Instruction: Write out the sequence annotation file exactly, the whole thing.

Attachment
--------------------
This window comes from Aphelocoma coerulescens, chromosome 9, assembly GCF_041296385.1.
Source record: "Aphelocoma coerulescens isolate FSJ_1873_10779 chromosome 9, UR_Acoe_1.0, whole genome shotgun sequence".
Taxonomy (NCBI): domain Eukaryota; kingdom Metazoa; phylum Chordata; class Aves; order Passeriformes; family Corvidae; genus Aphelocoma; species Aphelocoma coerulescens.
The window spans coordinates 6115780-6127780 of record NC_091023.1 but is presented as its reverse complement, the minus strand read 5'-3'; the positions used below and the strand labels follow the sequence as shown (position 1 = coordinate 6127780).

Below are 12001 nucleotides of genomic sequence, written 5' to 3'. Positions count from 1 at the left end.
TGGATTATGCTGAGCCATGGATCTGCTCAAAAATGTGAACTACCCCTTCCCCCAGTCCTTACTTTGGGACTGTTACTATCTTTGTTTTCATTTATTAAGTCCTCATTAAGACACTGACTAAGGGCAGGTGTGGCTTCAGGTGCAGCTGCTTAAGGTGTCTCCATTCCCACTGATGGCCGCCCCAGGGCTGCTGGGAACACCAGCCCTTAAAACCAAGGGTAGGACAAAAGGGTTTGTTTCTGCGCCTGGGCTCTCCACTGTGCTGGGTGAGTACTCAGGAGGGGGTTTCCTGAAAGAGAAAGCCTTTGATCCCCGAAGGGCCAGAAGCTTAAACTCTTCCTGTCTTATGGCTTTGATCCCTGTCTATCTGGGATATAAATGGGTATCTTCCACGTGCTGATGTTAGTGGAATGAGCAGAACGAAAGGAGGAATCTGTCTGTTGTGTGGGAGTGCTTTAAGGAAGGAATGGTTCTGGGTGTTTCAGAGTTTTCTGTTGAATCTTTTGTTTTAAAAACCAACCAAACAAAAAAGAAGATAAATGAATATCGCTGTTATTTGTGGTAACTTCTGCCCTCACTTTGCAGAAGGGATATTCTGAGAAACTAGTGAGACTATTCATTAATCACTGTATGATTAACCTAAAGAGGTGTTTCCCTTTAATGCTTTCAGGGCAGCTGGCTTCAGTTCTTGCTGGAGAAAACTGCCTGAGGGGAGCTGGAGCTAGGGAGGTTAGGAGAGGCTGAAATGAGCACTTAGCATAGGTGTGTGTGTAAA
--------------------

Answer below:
This window comes from Aphelocoma coerulescens, chromosome 9, assembly GCF_041296385.1.
Source record: "Aphelocoma coerulescens isolate FSJ_1873_10779 chromosome 9, UR_Acoe_1.0, whole genome shotgun sequence".
Taxonomy (NCBI): domain Eukaryota; kingdom Metazoa; phylum Chordata; class Aves; order Passeriformes; family Corvidae; genus Aphelocoma; species Aphelocoma coerulescens.
The window spans coordinates 6115780-6127780 of record NC_091023.1 but is presented as its reverse complement, the minus strand read 5'-3'; the positions used below and the strand labels follow the sequence as shown (position 1 = coordinate 6127780).

Below are 12001 nucleotides of genomic sequence, written 5' to 3'. Positions count from 1 at the left end.
TGGATTATGCTGAGCCATGGATCTGCTCAAAAATGTGAACTACCCCTTCCCCCAGTCCTTACTTTGGGACTGTTACTATCTTTGTTTTCATTTATTAAGTCCTCATTAAGACACTGACTAAGGGCAGGTGTGGCTTCAGGTGCAGCTGCTTAAGGTGTCTCCATTCCCACTGATGGCCGCCCCAGGGCTGCTGGGAACACCAGCCCTTAAAACCAAGGGTAGGACAAAAGGGTTTGTTTCTGCGCCTGGGCTCTCCACTGTGCTGGGTGAGTACTCAGGAGGGGGTTTCCTGAAAGAGAAAGCCTTTGATCCCCGAAGGGCCAGAAGCTTAAACTCTTCCTGTCTTATGGCTTTGATCCCTGTCTATCTGGGATATAAATGGGTATCTTCCACGTGCTGATGTTAGTGGAATGAGCAGAACGAAAGGAGGAATCTGTCTGTTGTGTGGGAGTGCTTTAAGGAAGGAATGGTTCTGGGTGTTTCAGAGTTTTCTGTTGAATCTTTTGTTTTAAAAACCAACCAAACAAAAAAGAAGATAAATGAATATCGCTGTTATTTGTGGTAACTTCTGCCCTCACTTTGCAGAAGGGATATTCTGAGAAACTAGTGAGACTATTCATTAATCACTGTATGATTAACCTAAAGAGGTGTTTCCCTTTAATGCTTTCAGGGCAGCTGGCTTCAGTTCTTGCTGGAGAAAACTGCCTGAGGGGAGCTGGAGCTAGGGAGGTTAGGAGAGGCTGAAATGAGCACTTAGCATAGGTGTGTGTGTAAA